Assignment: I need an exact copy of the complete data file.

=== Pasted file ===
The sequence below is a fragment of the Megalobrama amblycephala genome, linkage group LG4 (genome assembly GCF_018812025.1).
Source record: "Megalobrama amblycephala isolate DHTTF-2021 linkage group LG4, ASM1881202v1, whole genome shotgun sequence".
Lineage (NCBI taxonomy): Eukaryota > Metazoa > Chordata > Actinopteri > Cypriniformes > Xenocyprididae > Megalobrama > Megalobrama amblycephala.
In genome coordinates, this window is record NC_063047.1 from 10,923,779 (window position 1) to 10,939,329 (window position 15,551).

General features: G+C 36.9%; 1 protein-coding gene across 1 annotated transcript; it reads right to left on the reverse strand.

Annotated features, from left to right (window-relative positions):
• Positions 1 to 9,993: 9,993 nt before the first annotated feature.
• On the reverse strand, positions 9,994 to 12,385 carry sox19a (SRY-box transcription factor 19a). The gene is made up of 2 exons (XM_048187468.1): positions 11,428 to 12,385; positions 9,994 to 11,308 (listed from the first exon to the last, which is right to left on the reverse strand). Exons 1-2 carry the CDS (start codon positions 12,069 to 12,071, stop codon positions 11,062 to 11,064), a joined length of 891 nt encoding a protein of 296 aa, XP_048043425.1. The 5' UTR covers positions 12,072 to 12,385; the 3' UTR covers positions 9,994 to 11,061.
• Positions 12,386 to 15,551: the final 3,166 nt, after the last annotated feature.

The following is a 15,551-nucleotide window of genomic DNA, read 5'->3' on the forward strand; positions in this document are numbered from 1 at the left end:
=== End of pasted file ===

The sequence below is a fragment of the Megalobrama amblycephala genome, linkage group LG4 (genome assembly GCF_018812025.1).
Source record: "Megalobrama amblycephala isolate DHTTF-2021 linkage group LG4, ASM1881202v1, whole genome shotgun sequence".
Lineage (NCBI taxonomy): Eukaryota > Metazoa > Chordata > Actinopteri > Cypriniformes > Xenocyprididae > Megalobrama > Megalobrama amblycephala.
In genome coordinates, this window is record NC_063047.1 from 10,923,779 (window position 1) to 10,939,329 (window position 15,551).

General features: G+C 36.9%; 1 protein-coding gene across 1 annotated transcript; it reads right to left on the reverse strand.

Annotated features, from left to right (window-relative positions):
• Positions 1 to 9,993: 9,993 nt before the first annotated feature.
• On the reverse strand, positions 9,994 to 12,385 carry sox19a (SRY-box transcription factor 19a). The gene is made up of 2 exons (XM_048187468.1): positions 11,428 to 12,385; positions 9,994 to 11,308 (listed from the first exon to the last, which is right to left on the reverse strand). Exons 1-2 carry the CDS (start codon positions 12,069 to 12,071, stop codon positions 11,062 to 11,064), a joined length of 891 nt encoding a protein of 296 aa, XP_048043425.1. The 5' UTR covers positions 12,072 to 12,385; the 3' UTR covers positions 9,994 to 11,061.
• Positions 12,386 to 15,551: the final 3,166 nt, after the last annotated feature.

The following is a 15,551-nucleotide window of genomic DNA, read 5'->3' on the forward strand; positions in this document are numbered from 1 at the left end: